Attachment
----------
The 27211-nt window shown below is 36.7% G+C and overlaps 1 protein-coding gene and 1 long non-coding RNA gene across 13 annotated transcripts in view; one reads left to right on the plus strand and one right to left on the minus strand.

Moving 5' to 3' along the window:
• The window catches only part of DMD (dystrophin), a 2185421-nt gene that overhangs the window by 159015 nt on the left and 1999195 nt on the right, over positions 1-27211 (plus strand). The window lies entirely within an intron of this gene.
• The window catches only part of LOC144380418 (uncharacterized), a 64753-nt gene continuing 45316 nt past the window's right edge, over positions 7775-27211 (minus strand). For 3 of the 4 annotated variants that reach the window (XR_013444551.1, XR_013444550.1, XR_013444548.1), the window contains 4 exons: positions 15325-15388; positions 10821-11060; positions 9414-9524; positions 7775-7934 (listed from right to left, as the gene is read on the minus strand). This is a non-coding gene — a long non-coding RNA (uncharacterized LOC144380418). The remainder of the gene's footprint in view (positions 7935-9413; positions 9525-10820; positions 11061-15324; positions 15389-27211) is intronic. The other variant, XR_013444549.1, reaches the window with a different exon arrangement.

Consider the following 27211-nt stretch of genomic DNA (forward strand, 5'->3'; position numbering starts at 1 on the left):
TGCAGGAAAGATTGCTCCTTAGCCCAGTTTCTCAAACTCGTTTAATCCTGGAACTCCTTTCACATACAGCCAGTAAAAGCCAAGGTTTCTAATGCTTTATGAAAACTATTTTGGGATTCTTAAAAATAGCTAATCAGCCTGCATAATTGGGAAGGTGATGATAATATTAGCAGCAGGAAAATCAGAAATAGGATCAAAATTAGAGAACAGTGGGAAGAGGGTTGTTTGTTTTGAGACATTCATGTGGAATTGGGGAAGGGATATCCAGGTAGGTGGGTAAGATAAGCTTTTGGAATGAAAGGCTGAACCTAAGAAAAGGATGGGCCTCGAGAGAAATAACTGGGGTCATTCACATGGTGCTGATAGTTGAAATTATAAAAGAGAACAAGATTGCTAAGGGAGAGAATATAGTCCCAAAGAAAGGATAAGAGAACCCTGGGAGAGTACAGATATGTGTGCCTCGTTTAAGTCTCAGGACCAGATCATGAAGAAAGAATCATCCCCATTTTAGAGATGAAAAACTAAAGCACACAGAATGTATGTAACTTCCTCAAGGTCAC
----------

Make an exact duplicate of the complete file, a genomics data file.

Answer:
The 27211-nt window shown below is 36.7% G+C and overlaps 1 protein-coding gene and 1 long non-coding RNA gene across 13 annotated transcripts in view; one reads left to right on the plus strand and one right to left on the minus strand.

Moving 5' to 3' along the window:
• The window catches only part of DMD (dystrophin), a 2185421-nt gene that overhangs the window by 159015 nt on the left and 1999195 nt on the right, over positions 1-27211 (plus strand). The window lies entirely within an intron of this gene.
• The window catches only part of LOC144380418 (uncharacterized), a 64753-nt gene continuing 45316 nt past the window's right edge, over positions 7775-27211 (minus strand). For 3 of the 4 annotated variants that reach the window (XR_013444551.1, XR_013444550.1, XR_013444548.1), the window contains 4 exons: positions 15325-15388; positions 10821-11060; positions 9414-9524; positions 7775-7934 (listed from right to left, as the gene is read on the minus strand). This is a non-coding gene — a long non-coding RNA (uncharacterized LOC144380418). The remainder of the gene's footprint in view (positions 7935-9413; positions 9525-10820; positions 11061-15324; positions 15389-27211) is intronic. The other variant, XR_013444549.1, reaches the window with a different exon arrangement.

Consider the following 27211-nt stretch of genomic DNA (forward strand, 5'->3'; position numbering starts at 1 on the left):
TGCAGGAAAGATTGCTCCTTAGCCCAGTTTCTCAAACTCGTTTAATCCTGGAACTCCTTTCACATACAGCCAGTAAAAGCCAAGGTTTCTAATGCTTTATGAAAACTATTTTGGGATTCTTAAAAATAGCTAATCAGCCTGCATAATTGGGAAGGTGATGATAATATTAGCAGCAGGAAAATCAGAAATAGGATCAAAATTAGAGAACAGTGGGAAGAGGGTTGTTTGTTTTGAGACATTCATGTGGAATTGGGGAAGGGATATCCAGGTAGGTGGGTAAGATAAGCTTTTGGAATGAAAGGCTGAACCTAAGAAAAGGATGGGCCTCGAGAGAAATAACTGGGGTCATTCACATGGTGCTGATAGTTGAAATTATAAAAGAGAACAAGATTGCTAAGGGAGAGAATATAGTCCCAAAGAAAGGATAAGAGAACCCTGGGAGAGTACAGATATGTGTGCCTCGTTTAAGTCTCAGGACCAGATCATGAAGAAAGAATCATCCCCATTTTAGAGATGAAAAACTAAAGCACACAGAATGTATGTAACTTCCTCAAGGTCAC